NEW YORK: Brand owners are still yet to establish how Facebook can be used to drive direct product sales, with Procter & Gamble, Reckitt Benckiser and Netflix among the firms testing new models.
Procter & Gamble, the consumer goods group, has linked various Facebook brand pages to a range of different online retail platforms, such as those run by firms including Amazon, Off the Wall and PFS Web.
"We are still learning. We don't have the solution. We are testing this with various brands. If you ask me 'Are the numbers significant?' the answer is no," Alex Tosolini, VP, e-business, at Procter & Gamble, told the Financial Times. "The question is 'Is it a viable proposition?' The consumer decides."
A more definitive advantage of embracing platforms like Facebook, Tosolini argued, was that they offered a "one-to-one" connection with consumers.
"The future is going back to the past. Our grandparents had a very personal experience with the local store, the butcher, the baker. The human need is the same," he said.
Elsewhere, Reckitt Benckiser, the household goods manufacturer, has introduced a brand extension to its Cillit Bang cleaning line, called All in 1 Dish & Surface, which is solely available via Facebook.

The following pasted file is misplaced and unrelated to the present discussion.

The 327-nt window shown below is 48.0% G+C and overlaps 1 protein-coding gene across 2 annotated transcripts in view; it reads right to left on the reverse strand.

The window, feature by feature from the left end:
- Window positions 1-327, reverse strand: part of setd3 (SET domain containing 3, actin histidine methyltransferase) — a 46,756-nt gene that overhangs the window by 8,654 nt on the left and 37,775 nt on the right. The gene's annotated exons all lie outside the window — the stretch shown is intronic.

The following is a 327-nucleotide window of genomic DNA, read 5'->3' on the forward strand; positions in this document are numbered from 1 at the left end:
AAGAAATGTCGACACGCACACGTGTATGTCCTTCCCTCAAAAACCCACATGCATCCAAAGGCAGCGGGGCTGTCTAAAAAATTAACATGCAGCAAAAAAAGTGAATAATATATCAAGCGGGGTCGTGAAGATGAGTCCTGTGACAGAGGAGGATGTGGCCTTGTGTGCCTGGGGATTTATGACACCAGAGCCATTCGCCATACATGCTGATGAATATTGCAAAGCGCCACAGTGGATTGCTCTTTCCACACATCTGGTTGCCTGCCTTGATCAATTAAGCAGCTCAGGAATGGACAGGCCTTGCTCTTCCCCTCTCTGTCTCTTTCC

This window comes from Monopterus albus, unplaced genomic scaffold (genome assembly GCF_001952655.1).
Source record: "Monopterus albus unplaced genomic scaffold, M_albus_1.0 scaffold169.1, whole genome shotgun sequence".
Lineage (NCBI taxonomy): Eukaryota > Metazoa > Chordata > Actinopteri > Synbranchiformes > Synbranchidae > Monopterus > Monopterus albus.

According to Stefan Gaa, marketing director of Reckitt Benckiser, this effort "allows us to interact intimately with our target market, getting almost instant feedback."
Rakesh Kapoor, CEO of Reckitt Benckiser, added that a lack of clarity remained present: "Our industry needs to figure out how technology could shape our industry in the future. I don't think we have that brilliant an idea of how it's going to happen.”
Netflix, the online streaming service, has established a formal tie-up with Facebook, allowing its customers in Latin America and Canada to watch films from the social network, but even here the precise benefits have not been easy to identify.
"There's no direct measurement that we're able to do on our success in all of our international markets, how much of that is due to Facebook and social integration," said Reed Hastings, Netflix's CEO.
"We can't tell if this success is because of our brilliant advertising or because of our Facebook integration ... So instead, what we look at is engagement: how do we get people to enjoy it more, use it more, click on more of the stories [and] watch movies."
Gamestop, JC Penney and Nordstrom are among the other major operators which have opened stores on Facebook in the last 12 months, only to close them down again aftewards.
Gap was also among this group, but found shoppers preferred buying from its branded sites. "We will continue to evaluate if this is something we want to bring back in the future," Liz Nunan, a Gap spokeswoman, said.
Data sourced from Financial Times, Reuters, Bloomberg; additional content by Warc staff